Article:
Career center receives grant
NEW CUMBERLAND – Hancock County Schools’ efforts to prepare vocational students for the work world recently got a boost from the private sector.
The John D. Rockefeller IV Career Center received a $7,500 grant from steel giant ArcelorMittal, which operates a mill in Weirton, for the purchase of equipment and academic scholarships.
The equipment will support the school’s welding, building construction and electronics programs, said Martin Hudek, director of secondary, adult and career education for Hancock County Schools.
“We are extremely grateful for the cooperation and vision of ArcelorMittal. It’s a step in the right direction,” Hudek said, noting the steel manufacturer also is the school’s business partner.
The school has ordered, among other things, a portable crane and hoist, automatic drill bits and an oscilloscope with the grant money, Hudek said. The grant also will allow the school to give $600 scholarships to students in the welding, building construction and electronics trades.
“One student from each area will be given a cash award to further their education,” he said.
Hudek said the equipment will keep the school competitive and current in the fields for which it provides training.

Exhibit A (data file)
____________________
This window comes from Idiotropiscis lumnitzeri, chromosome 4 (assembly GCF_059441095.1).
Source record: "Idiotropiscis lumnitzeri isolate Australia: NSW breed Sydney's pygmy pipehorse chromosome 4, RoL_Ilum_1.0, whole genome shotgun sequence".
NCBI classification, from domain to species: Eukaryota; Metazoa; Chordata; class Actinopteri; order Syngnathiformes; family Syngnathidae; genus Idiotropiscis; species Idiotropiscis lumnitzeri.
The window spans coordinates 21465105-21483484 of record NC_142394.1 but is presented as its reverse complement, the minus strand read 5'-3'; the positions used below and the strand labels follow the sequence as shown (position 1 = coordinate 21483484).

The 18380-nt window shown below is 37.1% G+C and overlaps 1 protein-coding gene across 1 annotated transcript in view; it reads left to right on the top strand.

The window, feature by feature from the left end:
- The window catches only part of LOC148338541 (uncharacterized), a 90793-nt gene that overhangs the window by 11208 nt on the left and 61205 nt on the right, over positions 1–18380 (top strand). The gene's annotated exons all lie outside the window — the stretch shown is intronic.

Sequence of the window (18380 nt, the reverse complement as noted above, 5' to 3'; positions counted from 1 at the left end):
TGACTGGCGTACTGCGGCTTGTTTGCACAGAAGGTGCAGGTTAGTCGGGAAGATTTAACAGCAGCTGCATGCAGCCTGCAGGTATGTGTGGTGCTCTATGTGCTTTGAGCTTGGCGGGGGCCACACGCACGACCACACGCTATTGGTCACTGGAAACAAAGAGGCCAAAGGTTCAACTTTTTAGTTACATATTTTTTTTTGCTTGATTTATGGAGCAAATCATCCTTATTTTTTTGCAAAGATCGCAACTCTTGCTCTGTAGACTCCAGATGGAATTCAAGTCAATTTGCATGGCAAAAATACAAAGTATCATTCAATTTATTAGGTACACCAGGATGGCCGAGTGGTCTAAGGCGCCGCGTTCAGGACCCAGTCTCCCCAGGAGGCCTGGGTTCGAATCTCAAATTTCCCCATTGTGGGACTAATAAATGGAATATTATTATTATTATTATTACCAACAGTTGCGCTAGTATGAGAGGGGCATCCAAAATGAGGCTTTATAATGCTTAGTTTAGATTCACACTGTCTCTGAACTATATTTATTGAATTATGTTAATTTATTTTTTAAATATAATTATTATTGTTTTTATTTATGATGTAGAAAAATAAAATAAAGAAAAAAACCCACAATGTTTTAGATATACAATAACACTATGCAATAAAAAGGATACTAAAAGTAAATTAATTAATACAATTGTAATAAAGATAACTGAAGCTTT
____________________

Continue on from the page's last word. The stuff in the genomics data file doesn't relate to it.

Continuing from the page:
“This is something that became necessary due to the … new technologies that are needed for the energy industry that’s developing in our area,” he said.
Having ArcelorMittal as a business partner also will give the school an advantage, he said.
“The biggest component they offer is their business experience,” he said. “They not only know what’s required, they have programs in place that they can discuss with students.”
One of those programs is the Steelworker for the Future program that ArcelorMittal offers through West Virginia Northern Community College in Weirton.
The Career Center also recently learned it was one of nine West Virginia schools chosen to participate in a pilot project that simulates workplace conditions.
“The students in these classes will be treated as if they’re actually going to work, not just going to school,” Hudek said.
Hancock County was selected by the West Virginia Department of Education to participate in the program, which, if the grant funding is approved, will begin in the fall.
The state department should know by March whether its grant application with the Claude Worthington Benedum Foundation in Pittsburgh has been approved, said Liza Cordeiro, spokeswoman for the department of education.
Hudek said the simulated workplace program will be available to welding and building construction students.
“When they get off the bus, they’ll be going to class but they’ll be treating it like they’re going to work that day,” he said.
Hudek said the Career Center got more good news recently when it learned that its recently launched truck driver training program will be open to Ohio residents. Students from Jefferson County will now qualify for financial aid, he said.
Previously, only West Virginia students could receive financial aid for the commercial driver’s license program, which began in October. District officials had been awaiting approval from the Ohio Department of Job and Family Services.
Hudek said he expects Columbiana County to be approved next.
The 12-week program prepares adult students to take the CDL test and to be hired for an entry-level driving position.